The third and largest coronavirus wave hits the US in time for the presidential elections, with a surge in the most important swing states of the Midwest. Numerous polls suggest that voters may be taking their pandemic pain and panic with them at the ballot boxes in these locations: President Donald Trump is not only down on national polls – he is doing particularly badly on battlefields where infection rates are rising.
In the past two weeks, the number of coronavirus cases in Wisconsin – where Trump won one percentage point in 2016 – has increased 36 percent to an average of 4,200 new infections per day. And that's only among the people who have been diagnosed. The test positivity rate in the state is a staggering 28 percent, according to Covidexitstrategy.org, and health officials have already had to turn State Fair Park into a field hospital to handle the rush of new patients.
In Michigan, the situation is almost as worrying: the number of cases has risen 73 percent in the past two weeks to 2,600 per day, while the number of Covid-19 patients in the hospital has more than doubled since the end of September. It's another swing state that Trump won in 2016 by an even smaller 0.3 percent lead.
In these places and in the states around them, the majority of voters seem to prefer Biden. That has mostly been the state of affairs for some time, but it may become even clearer as election day approaches. "Biden is fine everywhere – but his leads are even more solid in places where the coronavirus is hardest hit," said Mike Greenfield, Change Research's chief executive officer, who has followed the pandemic's impact on voting decisions. Manufacturing.
Look at the current data:
According to two Washington Post-ABC News polls, voters are likely in Michigan Biden is 51 to 44 percent ahead of Trump, while a Financial Times analysis of RealClearPolitics survey data gives Biden a 7.9 point lead.
in the WisconsinThe Post-ABC polls speak for Biden with an impressive 17 points, and again the FT finding was more modest – a 6.8 point lead for Biden. Registered voters also prefer Biden in both states, according to the Post-ABC, which found the Democrat is more trustworthy than Trump in terms of the pandemic response. There has also been a small shift in FiveThirtyEight's survey average in favor of Biden recently.
In states bordering Wisconsin, inclusive Iowa and MinnesotaAccording to a FiveThirtyEight analysis, Biden also has good polls. In Iowa, Biden is 50 percent and Trump is 46 percent in a poll by RABA Research. According to a survey by Gravis Marketing, Biden is 14 points ahead of Minnesota.
These results are consistent with Change Research's analysis. By examining 110,000 poll responses from various polls between June and October, they determined whether or not a state was seeing a Covid-19 spike, which postponed the election by an average of 3 percentage points.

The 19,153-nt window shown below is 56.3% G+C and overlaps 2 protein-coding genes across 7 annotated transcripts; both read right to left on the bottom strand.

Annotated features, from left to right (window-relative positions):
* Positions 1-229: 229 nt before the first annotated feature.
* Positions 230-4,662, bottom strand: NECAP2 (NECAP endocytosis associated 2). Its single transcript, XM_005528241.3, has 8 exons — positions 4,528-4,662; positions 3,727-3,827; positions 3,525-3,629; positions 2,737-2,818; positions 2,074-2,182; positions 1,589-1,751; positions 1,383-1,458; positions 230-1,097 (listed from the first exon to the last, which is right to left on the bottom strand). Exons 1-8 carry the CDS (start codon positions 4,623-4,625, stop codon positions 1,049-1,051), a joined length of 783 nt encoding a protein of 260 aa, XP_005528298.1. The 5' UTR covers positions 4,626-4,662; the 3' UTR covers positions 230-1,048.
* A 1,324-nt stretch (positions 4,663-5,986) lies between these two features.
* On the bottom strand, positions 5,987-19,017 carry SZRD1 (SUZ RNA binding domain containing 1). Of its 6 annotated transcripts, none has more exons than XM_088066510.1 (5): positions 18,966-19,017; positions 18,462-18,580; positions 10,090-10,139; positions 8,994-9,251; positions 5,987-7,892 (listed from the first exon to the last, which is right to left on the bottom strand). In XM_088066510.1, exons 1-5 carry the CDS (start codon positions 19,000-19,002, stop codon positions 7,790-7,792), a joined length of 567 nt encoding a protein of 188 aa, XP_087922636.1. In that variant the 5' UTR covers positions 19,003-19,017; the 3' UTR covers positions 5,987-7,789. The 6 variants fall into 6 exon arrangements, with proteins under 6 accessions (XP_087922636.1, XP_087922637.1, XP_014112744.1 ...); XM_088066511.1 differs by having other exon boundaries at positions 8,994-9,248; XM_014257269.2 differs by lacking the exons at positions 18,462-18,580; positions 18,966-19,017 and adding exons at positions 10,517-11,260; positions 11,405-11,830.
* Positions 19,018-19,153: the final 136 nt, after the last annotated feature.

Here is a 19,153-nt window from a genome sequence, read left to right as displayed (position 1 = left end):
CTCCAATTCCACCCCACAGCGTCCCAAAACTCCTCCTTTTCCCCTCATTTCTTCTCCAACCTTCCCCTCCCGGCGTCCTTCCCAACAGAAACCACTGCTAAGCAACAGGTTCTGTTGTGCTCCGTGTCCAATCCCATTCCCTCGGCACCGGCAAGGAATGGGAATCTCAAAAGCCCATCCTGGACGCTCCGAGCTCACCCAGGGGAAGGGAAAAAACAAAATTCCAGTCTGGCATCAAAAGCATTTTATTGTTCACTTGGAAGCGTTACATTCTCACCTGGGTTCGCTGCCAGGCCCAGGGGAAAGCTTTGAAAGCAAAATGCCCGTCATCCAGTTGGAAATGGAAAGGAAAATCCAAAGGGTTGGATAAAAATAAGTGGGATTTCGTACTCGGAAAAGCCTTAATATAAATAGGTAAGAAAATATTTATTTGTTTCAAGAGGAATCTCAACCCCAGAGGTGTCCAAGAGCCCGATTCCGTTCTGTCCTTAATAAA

The trend continued even for Trump supporters. Overall, voters who favored Trump in 2016 and live in states with higher Covid-19 rates are about 50 percent more likely than voters in states where the virus is better controlled to support Biden in 2020, according to Change Research .
"We suspect that Biden's particularly strong lead in Wisconsin is due to people seeing the ineffectiveness of Trump's policies in that state," Greenfield said.
We won't really know to what extent the spread of Covid-19 in swing states could affect the election until after November 3rd – when all the ballots are counted. Voting decisions are complicated, surveys can be misleading, and we need more data to assess how strongly coronavirus motivates decision-making.
At the same time, the pandemic has become a central electoral issue that has deeply affected and continues to affect the lives of all voters – how they give birth and say goodbye to loved ones who have passed away, how they work (if they are still working), how they shop for groceries, and whether their children have to Go to school or college. Most Americans are somewhat or very concerned that they are both infected with the virus and that it is having an impact on the economy.
"(People in) places that have been badly hit or are currently badly hit will seek solutions to their everyday problems," said Amesh A. Adalja, a senior scientist at the Johns Hopkins Center for Health Safety. They "may be looking for a solution for the other candidate," he added.
The Trump administration has grossly mistreated the pandemic, from failing to get Covid-19 tests working, to discontinuing America's leading health agency, to politicizing the wearing of masks and lying about the danger of the virus. And those public health failures don't even explain the collateral damage from the virus: the stock market has cratered, there are record unemployment claims, people are losing their health insurance and homes, and more Americans are literally starving. Post-pandemic reconstruction will require a war effort, at a time when 1,000 Americans are dying from the disease every day.
"It comes as no surprise to me that voters recognize the sheer incompetence of the current government – some deliberately – in this task," Adalja added.
Days before the election, Trump is still lying about the reality of the pandemic. "We're rounding the curve," he said at a rally on October 25th in Lumberton, North Carolina. "Our numbers are incredible."
Biden has presented himself as a candidate for the reconstruction of America. The size of the challenge facing the former vice president isn't too great – but he's the candidate who can get the scale of the problem under control, said Shannon Monnat, professor and co-director of the Politics, Location and Population Health Laboratory at Syracuse University.
"The president has asked Americans to deny what they see right in front of them," she added. “People are tired. They want leadership and a coordinated response from the national coronavirus. "
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